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Whether you’re coming to reconnect with your roots or explore one of S.F.’s most fascinating neighborhoods, Japantown San Francisco awaits.
5 min read
November 16, 2021
San Francisco’s Japantown is one of the three remaining ones in the nation, having first settled in the early 1860s. Generations of Japanese descendants have kept the arts and culture alive in this neighborhood and far far beyond. If you look close enough, an entire world of famed artists, performers, and cultural cuisine will reveal itself in the neighborhood’s corners, resembling experiences you’d have in Japan. Whether you’re coming to reconnect with your roots, see the Japantown Peace Plaza, or simply explore one of S.F.’s most fascinating neighborhoods, Japantown San Francisco awaits with open arms.
Doesn’t matter if you’re seeking an epicurean adventure or craving a familiar dish, Japantown delivers every single time. The neighborhood is sweet and savory galore with delectable delights like sushi ramen and mochi rice cakes and matcha green tea desserts. Delve into the refined world of fine dining in one of the many restaurants, find Japantown’s famed mochi, or grab a bite on the run at a quirky food stand. Simply hit Japantown’s markets and you’ll find plenty of things to do.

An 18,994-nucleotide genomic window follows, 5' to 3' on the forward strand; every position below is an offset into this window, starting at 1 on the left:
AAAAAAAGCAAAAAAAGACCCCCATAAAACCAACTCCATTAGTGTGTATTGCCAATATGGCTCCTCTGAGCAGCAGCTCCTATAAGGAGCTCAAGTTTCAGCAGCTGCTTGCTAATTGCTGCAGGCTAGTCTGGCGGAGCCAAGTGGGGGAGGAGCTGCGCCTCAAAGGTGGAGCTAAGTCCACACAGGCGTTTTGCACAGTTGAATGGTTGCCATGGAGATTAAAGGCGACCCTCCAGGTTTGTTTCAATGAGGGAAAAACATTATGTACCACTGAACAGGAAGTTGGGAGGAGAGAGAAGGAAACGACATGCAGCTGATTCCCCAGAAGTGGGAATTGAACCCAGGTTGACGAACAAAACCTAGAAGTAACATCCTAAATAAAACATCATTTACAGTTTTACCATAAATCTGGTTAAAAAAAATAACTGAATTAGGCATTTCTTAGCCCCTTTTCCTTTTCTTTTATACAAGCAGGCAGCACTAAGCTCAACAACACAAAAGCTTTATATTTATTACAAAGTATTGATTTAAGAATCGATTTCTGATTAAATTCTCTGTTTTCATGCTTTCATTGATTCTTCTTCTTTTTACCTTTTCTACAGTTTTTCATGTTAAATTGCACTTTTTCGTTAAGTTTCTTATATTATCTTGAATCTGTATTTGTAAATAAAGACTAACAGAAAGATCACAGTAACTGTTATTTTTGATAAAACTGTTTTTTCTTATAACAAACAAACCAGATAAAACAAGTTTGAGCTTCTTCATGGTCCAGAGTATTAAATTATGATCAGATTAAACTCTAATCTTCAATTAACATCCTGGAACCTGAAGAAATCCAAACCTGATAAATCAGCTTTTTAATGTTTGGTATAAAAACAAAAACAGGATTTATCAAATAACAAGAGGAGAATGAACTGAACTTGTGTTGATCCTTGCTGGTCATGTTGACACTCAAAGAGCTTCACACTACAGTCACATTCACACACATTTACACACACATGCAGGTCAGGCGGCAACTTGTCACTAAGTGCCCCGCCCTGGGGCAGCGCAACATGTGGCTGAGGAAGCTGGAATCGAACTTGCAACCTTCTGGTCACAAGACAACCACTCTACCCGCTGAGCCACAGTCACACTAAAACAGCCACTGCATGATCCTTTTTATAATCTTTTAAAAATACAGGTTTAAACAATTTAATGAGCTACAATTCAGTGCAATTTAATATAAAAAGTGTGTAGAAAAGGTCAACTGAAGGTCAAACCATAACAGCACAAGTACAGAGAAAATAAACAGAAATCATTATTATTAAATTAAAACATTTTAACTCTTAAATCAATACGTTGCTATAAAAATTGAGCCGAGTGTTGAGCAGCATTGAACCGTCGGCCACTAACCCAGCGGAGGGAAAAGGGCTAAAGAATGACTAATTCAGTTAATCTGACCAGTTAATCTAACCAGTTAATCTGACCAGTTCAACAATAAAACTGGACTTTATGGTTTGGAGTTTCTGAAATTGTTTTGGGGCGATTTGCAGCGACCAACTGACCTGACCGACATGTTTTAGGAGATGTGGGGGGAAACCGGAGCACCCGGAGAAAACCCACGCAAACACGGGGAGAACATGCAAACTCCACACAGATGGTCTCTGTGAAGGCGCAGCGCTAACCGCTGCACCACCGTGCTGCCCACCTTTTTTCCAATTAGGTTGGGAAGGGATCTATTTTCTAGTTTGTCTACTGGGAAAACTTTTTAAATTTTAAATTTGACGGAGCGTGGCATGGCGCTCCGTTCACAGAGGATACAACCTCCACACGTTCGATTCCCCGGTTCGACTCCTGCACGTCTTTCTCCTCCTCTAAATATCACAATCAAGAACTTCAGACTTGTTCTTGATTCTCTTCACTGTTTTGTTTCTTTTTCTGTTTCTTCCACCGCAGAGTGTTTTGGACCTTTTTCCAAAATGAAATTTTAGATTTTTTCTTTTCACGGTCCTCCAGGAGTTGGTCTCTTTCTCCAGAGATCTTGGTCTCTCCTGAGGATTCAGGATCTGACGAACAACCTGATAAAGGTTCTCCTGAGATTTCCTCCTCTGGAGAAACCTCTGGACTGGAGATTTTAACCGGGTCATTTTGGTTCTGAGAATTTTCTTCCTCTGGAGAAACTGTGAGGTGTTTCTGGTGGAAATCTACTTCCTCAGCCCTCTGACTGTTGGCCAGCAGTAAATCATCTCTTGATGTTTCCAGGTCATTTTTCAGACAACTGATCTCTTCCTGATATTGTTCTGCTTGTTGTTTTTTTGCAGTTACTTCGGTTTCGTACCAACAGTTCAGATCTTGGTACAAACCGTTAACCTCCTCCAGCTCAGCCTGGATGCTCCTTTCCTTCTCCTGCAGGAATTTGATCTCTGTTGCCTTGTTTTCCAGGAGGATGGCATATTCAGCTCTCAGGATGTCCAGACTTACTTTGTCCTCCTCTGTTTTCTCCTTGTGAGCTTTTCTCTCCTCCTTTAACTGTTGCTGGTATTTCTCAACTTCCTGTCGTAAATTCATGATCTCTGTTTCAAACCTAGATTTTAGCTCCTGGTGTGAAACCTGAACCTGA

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Several of the restaurants you’ll find will definitely serve Japan’s most famous dish, but there are a few that serve sushi exclusively. Michelin-starred An Japanese Restaurant offers gourmet dishes in a cozy atmosphere served along with selections of local and imported seasonal items. Alternatively, there’s Omakase, an eatery where the menu is chosen by the chef; a dining experience you’ll be telling your grandkids about.
If you’re a meat-eater, then you’re probably familiar with shabu-shabu—a group meal experience. Priding itself to be the home of shabu-shabu, Mums at Kimpton Buchanan Hotel serves several all-you-can-eat shabu-shabu meal options, including vegetarian takes on the iconic experience.